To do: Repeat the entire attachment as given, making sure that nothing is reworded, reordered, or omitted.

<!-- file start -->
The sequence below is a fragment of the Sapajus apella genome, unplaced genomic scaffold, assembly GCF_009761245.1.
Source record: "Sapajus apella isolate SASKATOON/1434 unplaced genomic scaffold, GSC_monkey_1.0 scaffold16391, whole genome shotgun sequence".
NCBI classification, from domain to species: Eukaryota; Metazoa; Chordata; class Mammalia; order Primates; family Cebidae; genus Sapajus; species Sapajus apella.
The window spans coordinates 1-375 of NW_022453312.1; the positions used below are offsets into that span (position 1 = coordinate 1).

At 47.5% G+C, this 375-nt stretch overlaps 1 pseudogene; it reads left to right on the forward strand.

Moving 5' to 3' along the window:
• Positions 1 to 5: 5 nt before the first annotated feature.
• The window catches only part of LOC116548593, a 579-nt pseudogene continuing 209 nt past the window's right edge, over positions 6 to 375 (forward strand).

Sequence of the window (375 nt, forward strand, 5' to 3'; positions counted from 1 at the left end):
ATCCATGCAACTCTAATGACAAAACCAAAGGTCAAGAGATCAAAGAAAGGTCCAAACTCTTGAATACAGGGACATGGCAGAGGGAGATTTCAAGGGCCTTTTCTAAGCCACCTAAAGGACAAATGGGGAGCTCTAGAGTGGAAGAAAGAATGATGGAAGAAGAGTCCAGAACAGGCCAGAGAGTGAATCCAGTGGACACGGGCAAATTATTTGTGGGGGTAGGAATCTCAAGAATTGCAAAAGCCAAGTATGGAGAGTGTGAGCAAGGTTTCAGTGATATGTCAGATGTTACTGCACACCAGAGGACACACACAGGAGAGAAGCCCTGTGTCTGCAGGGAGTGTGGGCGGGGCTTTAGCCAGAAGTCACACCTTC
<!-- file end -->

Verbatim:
The sequence below is a fragment of the Sapajus apella genome, unplaced genomic scaffold, assembly GCF_009761245.1.
Source record: "Sapajus apella isolate SASKATOON/1434 unplaced genomic scaffold, GSC_monkey_1.0 scaffold16391, whole genome shotgun sequence".
NCBI classification, from domain to species: Eukaryota; Metazoa; Chordata; class Mammalia; order Primates; family Cebidae; genus Sapajus; species Sapajus apella.
The window spans coordinates 1-375 of NW_022453312.1; the positions used below are offsets into that span (position 1 = coordinate 1).

At 47.5% G+C, this 375-nt stretch overlaps 1 pseudogene; it reads left to right on the forward strand.

Moving 5' to 3' along the window:
• Positions 1 to 5: 5 nt before the first annotated feature.
• The window catches only part of LOC116548593, a 579-nt pseudogene continuing 209 nt past the window's right edge, over positions 6 to 375 (forward strand).

Sequence of the window (375 nt, forward strand, 5' to 3'; positions counted from 1 at the left end):
ATCCATGCAACTCTAATGACAAAACCAAAGGTCAAGAGATCAAAGAAAGGTCCAAACTCTTGAATACAGGGACATGGCAGAGGGAGATTTCAAGGGCCTTTTCTAAGCCACCTAAAGGACAAATGGGGAGCTCTAGAGTGGAAGAAAGAATGATGGAAGAAGAGTCCAGAACAGGCCAGAGAGTGAATCCAGTGGACACGGGCAAATTATTTGTGGGGGTAGGAATCTCAAGAATTGCAAAAGCCAAGTATGGAGAGTGTGAGCAAGGTTTCAGTGATATGTCAGATGTTACTGCACACCAGAGGACACACACAGGAGAGAAGCCCTGTGTCTGCAGGGAGTGTGGGCGGGGCTTTAGCCAGAAGTCACACCTTC